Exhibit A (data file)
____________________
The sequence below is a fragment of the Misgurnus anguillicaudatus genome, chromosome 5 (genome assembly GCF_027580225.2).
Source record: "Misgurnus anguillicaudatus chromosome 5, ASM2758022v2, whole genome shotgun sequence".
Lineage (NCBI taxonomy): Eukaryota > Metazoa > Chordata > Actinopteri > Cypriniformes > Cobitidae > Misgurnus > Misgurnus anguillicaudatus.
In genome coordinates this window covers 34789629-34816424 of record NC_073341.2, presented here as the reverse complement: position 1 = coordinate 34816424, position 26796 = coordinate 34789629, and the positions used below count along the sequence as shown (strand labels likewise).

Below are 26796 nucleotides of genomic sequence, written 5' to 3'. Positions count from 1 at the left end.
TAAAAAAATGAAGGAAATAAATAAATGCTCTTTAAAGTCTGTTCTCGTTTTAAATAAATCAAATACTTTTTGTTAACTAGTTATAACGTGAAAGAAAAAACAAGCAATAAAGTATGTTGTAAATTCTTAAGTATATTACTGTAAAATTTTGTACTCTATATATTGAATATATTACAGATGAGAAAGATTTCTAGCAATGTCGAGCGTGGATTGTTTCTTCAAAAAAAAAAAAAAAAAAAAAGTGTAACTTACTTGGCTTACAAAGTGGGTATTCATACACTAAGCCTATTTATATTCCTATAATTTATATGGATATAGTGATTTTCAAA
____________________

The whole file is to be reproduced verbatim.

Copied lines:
The sequence below is a fragment of the Misgurnus anguillicaudatus genome, chromosome 5 (genome assembly GCF_027580225.2).
Source record: "Misgurnus anguillicaudatus chromosome 5, ASM2758022v2, whole genome shotgun sequence".
Lineage (NCBI taxonomy): Eukaryota > Metazoa > Chordata > Actinopteri > Cypriniformes > Cobitidae > Misgurnus > Misgurnus anguillicaudatus.
In genome coordinates this window covers 34789629-34816424 of record NC_073341.2, presented here as the reverse complement: position 1 = coordinate 34816424, position 26796 = coordinate 34789629, and the positions used below count along the sequence as shown (strand labels likewise).

Below are 26796 nucleotides of genomic sequence, written 5' to 3'. Positions count from 1 at the left end.
TAAAAAAATGAAGGAAATAAATAAATGCTCTTTAAAGTCTGTTCTCGTTTTAAATAAATCAAATACTTTTTGTTAACTAGTTATAACGTGAAAGAAAAAACAAGCAATAAAGTATGTTGTAAATTCTTAAGTATATTACTGTAAAATTTTGTACTCTATATATTGAATATATTACAGATGAGAAAGATTTCTAGCAATGTCGAGCGTGGATTGTTTCTTCAAAAAAAAAAAAAAAAAAAAAGTGTAACTTACTTGGCTTACAAAGTGGGTATTCATACACTAAGCCTATTTATATTCCTATAATTTATATGGATATAGTGATTTTCAAA